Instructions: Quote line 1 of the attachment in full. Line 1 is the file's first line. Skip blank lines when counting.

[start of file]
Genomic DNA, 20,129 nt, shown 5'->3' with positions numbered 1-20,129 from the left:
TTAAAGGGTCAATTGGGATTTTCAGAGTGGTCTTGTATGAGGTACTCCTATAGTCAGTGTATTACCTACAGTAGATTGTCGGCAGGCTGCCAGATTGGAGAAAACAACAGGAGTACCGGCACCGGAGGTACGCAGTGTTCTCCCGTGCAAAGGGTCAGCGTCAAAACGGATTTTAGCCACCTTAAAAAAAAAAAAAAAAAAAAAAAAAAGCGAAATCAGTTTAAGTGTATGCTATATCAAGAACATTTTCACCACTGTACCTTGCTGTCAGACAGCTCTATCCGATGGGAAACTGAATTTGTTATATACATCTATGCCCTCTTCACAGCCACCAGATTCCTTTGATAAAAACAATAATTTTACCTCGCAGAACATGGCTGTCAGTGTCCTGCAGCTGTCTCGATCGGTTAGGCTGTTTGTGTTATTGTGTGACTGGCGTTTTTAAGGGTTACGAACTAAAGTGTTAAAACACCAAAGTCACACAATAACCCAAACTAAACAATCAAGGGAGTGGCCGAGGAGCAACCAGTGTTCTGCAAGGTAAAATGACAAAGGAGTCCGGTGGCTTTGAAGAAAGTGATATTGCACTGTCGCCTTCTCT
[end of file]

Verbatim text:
Genomic DNA, 20,129 nt, shown 5'->3' with positions numbered 1-20,129 from the left: